Ms Emma McCall
NICORE focuses on the care and support of infants requiring specialist neonatal services and their families throughout their neonatal journey. As an integral part of the Neonatal Network Northern Ireland (NNNI), the primary research goal is to inform the provision of high quality, evidence-based neonatal care and to optimise short and long-term infant outcomes. NNNI’s core values include the promotion of a family centred approach, co-production and standardisation of practices.
The primary role of NICORE is to provide neonatal data which are accurate, timely, comprehensive, accessible and relevant in order to support service provision, research, clinical governance, quality improvement, surveillance and to facilitate local, national and international benchmarking. The NICORE research/quality agenda is driven by parental engagement, neonatal data analyses, key clinical questions and local, national and international priorities.
Details of any grant/funding connected with the research
NICORE is an ongoing joint initiative between the Public Health Agency (PHA) and Queen’s University Belfast (QUB) and is funded by the Department of Health, Social Service and Public Safety (DHSSPS).
What is your ideal Research outcome?
Publication of relevant, robust research, systematic reviews and quality improvement studies which have a positive impact on short and longer-term outcomes for newborn infants, enhance parental experiences of neonatal care in Northern Ireland and contribute to the wider evidence-base pertaining to the care of these vulnerable infants and their families.
Principal Investigator: Dr Jenny McNeill
Why did you choose your current post and why at Queen’s?
Prior to joining QUB, I worked within the health care environment both in the UK and abroad, managing service quality improvement within primary and secondary care settings and at the interfaces of care. During this time I became a Certified Professional in Health Care Quality (CPHQ), the industry standard certification for the healthcare quality profession. My educational qualifications also include an MSc in Technology (Information Technology) and a primary degree in Biochemistry which have provided me with a firm quantitative foundation throughout my career. Moving laterally into research was therefore a natural progression for me and allowed me to work to my strengths, cultivate new skills and to work within a team of innovative professionals with the common goal of improving care for neonatal infants.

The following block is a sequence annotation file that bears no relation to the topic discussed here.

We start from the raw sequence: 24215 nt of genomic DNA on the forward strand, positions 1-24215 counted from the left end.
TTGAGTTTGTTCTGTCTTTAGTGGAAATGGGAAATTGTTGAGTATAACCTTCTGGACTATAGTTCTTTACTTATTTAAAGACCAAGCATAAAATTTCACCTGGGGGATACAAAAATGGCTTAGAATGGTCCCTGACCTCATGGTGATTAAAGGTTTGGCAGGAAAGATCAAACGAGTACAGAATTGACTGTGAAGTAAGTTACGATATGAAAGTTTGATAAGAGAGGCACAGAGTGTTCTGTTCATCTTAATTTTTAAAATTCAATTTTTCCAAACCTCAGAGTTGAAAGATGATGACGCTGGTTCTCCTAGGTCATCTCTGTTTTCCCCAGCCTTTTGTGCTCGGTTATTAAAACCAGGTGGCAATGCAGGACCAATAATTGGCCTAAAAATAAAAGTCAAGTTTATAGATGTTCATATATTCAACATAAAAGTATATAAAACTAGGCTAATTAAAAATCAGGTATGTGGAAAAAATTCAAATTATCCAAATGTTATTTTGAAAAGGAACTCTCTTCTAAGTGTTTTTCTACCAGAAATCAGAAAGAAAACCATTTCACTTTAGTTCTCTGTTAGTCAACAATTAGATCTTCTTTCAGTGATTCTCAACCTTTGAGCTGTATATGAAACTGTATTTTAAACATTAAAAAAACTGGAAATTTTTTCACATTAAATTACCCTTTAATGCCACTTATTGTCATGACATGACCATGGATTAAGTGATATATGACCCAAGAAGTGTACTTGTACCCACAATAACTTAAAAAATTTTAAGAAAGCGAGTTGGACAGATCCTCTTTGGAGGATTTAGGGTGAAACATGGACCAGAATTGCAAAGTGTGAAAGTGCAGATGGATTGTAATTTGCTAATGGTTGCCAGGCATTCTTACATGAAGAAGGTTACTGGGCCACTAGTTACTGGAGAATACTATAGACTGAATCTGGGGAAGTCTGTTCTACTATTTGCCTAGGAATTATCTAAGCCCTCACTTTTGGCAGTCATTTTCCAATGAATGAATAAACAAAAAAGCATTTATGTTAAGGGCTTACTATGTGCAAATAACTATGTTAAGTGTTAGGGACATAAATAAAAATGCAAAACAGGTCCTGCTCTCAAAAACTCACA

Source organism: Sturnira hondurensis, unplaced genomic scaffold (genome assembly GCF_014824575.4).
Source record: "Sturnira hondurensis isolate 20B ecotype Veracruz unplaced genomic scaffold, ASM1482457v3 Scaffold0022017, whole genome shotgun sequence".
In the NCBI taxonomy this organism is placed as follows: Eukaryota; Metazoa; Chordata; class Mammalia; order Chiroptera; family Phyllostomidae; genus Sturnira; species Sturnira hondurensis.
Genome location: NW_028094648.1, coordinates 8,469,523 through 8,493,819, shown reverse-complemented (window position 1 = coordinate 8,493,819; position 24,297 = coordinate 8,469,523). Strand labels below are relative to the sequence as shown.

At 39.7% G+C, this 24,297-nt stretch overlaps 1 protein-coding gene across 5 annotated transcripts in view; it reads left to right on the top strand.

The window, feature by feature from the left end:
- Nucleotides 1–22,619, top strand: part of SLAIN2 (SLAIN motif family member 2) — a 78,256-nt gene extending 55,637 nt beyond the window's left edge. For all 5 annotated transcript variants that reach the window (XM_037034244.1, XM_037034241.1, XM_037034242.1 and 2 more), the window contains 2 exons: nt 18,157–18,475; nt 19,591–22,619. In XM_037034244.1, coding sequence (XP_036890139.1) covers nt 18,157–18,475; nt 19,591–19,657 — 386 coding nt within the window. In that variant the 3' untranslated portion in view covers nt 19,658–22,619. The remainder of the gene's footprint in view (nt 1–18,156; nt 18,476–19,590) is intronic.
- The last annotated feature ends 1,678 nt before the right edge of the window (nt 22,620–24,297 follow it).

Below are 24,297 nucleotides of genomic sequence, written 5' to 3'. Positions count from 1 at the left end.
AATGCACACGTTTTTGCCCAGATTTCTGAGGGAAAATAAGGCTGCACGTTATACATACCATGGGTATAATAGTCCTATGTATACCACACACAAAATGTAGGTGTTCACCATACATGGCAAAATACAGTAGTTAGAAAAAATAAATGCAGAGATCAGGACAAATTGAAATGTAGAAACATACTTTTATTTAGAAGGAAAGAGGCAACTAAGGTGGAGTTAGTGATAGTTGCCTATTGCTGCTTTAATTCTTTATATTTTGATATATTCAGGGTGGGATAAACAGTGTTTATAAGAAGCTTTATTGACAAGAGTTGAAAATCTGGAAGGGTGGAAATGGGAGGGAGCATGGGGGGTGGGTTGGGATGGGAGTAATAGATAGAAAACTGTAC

How have you been supported at Queen’s?
I am currently undertaking a part-time PhD as part of my professional development as a member of staff in the SN&M. In 2003, with the support of QUB, I was awarded a Cochrane Fellowship funded by HSC R&D Division to undertake a systematic review entitled ‘Interventions to prevent hypothermia at birth in preterm and/or low birthweight infants’, which has been regularly updated  and has had a significant impact on clinical care, with the review recommendations included in clinical practice guidelines world-wide. I have continued support to attend conferences and training events such as Annual the Vermont Oxford Network Quality Forum which facilitate networking and shared learning. I am also a member of the Health Foundation Q Community which provides connectivity to a network of quality improvement professionals from different disciplines in UK and Ireland.
In what ways have you developed at Queen’s?
Throughout my career, I have availed of a diversity of internal and external courses hosted by staff learning and development, the postgraduate researcher development programme and organisations such as The Cochrane Collaboration and Evidence Synthesis Ireland. All of these opportunities, coupled with practical experience and learning from peers have enhanced the quality of my work and contributed to my own personal development.
Can you describe the postdoctoral community in the School and at Queen’s?
The postdoctoral community in the SN&M are a cohesive, diverse group of researchers and although most posts are transitory in nature, there are always opportunities to share experiences, learn from each other and to establish lasting friendships.
Where do you hope your current post will lead?
Undertaking a PhD in the SN&M has enabled me to move forward with confidence in my ability as an independent researcher and to contribute to the evidence-base to inform policy, practice and to improve care. Ultimately, I would like to be in a role where I can inspire and guide others to do the same.
Anything else you would like to add or advice to new Postdocs?
Find your niche!